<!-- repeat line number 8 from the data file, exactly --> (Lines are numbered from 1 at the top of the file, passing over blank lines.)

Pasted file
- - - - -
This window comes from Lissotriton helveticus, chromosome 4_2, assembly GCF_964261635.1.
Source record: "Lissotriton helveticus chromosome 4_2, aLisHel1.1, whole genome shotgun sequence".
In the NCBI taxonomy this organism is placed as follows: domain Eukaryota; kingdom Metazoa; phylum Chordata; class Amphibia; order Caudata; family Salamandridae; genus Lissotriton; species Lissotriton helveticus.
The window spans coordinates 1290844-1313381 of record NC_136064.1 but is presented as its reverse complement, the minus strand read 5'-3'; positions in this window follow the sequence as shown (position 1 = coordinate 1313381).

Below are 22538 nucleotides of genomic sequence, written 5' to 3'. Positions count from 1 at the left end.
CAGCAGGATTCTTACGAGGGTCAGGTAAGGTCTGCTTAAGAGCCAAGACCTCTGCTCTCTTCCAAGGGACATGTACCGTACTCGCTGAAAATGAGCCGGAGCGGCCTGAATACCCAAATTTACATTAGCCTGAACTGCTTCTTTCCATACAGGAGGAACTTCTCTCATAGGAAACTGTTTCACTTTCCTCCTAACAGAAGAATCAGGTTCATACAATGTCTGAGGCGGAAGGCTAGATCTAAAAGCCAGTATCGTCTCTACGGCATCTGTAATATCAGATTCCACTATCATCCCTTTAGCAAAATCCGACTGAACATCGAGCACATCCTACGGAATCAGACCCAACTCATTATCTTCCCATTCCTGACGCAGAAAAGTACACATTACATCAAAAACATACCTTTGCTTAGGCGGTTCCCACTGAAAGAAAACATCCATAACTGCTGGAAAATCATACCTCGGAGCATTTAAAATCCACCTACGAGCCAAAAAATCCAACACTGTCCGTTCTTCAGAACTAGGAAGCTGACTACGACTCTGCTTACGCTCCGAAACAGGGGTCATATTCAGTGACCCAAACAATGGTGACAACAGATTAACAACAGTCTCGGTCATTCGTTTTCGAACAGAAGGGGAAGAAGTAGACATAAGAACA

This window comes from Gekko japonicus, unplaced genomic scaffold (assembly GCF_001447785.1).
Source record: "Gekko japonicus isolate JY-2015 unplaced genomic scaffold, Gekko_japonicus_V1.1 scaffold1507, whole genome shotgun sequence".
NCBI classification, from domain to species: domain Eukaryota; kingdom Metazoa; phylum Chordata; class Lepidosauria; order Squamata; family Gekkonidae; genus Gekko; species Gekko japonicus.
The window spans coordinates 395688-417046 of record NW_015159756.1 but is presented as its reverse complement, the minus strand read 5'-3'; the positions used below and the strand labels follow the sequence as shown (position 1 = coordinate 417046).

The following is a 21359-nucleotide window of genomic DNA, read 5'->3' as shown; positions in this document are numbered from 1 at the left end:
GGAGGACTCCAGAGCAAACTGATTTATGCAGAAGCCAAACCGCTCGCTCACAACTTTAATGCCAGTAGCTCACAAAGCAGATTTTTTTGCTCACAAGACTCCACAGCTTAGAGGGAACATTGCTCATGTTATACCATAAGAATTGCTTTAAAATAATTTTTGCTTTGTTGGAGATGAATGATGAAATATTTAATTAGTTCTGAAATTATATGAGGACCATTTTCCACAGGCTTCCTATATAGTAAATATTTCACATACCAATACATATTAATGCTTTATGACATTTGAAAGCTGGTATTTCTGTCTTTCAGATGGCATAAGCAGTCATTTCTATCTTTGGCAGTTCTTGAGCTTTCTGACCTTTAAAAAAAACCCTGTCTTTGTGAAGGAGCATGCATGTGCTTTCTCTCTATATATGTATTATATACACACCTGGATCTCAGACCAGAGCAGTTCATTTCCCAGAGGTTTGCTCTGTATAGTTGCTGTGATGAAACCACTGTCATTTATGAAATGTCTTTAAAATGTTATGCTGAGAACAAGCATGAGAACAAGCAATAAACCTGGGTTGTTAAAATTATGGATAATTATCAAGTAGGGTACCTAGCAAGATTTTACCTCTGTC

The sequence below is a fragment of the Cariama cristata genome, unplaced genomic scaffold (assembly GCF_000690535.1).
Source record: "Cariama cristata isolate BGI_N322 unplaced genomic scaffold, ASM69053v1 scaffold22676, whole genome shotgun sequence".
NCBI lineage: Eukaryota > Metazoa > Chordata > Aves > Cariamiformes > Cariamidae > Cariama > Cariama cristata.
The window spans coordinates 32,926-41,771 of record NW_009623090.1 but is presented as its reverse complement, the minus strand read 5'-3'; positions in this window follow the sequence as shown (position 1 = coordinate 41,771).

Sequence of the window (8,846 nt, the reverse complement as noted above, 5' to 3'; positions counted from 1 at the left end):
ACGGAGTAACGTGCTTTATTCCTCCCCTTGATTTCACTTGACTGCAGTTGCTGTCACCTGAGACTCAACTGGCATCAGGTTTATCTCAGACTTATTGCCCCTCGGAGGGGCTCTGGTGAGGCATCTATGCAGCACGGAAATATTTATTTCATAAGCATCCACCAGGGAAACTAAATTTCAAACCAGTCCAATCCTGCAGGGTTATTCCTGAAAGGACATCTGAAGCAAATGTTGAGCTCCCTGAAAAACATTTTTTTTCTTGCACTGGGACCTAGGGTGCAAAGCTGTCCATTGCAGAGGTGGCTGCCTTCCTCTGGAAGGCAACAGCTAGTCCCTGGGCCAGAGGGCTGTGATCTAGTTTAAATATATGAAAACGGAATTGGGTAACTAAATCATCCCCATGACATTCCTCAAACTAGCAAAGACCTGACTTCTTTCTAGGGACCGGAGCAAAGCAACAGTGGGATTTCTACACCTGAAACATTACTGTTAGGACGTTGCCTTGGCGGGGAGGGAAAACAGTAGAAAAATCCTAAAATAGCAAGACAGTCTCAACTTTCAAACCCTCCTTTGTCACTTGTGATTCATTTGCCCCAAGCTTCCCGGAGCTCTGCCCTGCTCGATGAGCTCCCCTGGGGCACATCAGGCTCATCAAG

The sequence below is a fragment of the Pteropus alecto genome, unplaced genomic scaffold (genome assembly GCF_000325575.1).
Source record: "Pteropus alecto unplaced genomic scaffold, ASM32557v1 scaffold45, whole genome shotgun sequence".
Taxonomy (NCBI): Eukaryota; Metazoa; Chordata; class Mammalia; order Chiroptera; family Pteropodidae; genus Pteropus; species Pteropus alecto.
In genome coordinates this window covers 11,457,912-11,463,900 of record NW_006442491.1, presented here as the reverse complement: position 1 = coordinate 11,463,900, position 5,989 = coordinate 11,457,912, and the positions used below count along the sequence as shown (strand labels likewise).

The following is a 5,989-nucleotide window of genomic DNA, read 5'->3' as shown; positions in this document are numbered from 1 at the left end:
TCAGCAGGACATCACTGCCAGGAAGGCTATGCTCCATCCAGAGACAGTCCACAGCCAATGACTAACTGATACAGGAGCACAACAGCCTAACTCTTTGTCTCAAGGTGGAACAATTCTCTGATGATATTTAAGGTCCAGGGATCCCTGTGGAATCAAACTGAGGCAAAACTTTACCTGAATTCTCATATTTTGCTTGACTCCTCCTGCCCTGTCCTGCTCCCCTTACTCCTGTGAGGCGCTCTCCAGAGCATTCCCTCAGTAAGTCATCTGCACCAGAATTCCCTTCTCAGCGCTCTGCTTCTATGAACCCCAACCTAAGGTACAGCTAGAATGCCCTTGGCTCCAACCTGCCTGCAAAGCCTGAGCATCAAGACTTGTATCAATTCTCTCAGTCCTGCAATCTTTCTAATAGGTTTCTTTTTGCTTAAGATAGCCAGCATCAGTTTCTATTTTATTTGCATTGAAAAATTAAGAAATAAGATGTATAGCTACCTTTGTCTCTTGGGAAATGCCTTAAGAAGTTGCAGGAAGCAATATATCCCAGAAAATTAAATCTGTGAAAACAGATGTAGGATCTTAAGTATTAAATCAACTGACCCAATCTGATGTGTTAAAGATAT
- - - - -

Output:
Source record: "Gekko japonicus isolate JY-2015 unplaced genomic scaffold, Gekko_japonicus_V1.1 scaffold1507, whole genome shotgun sequence".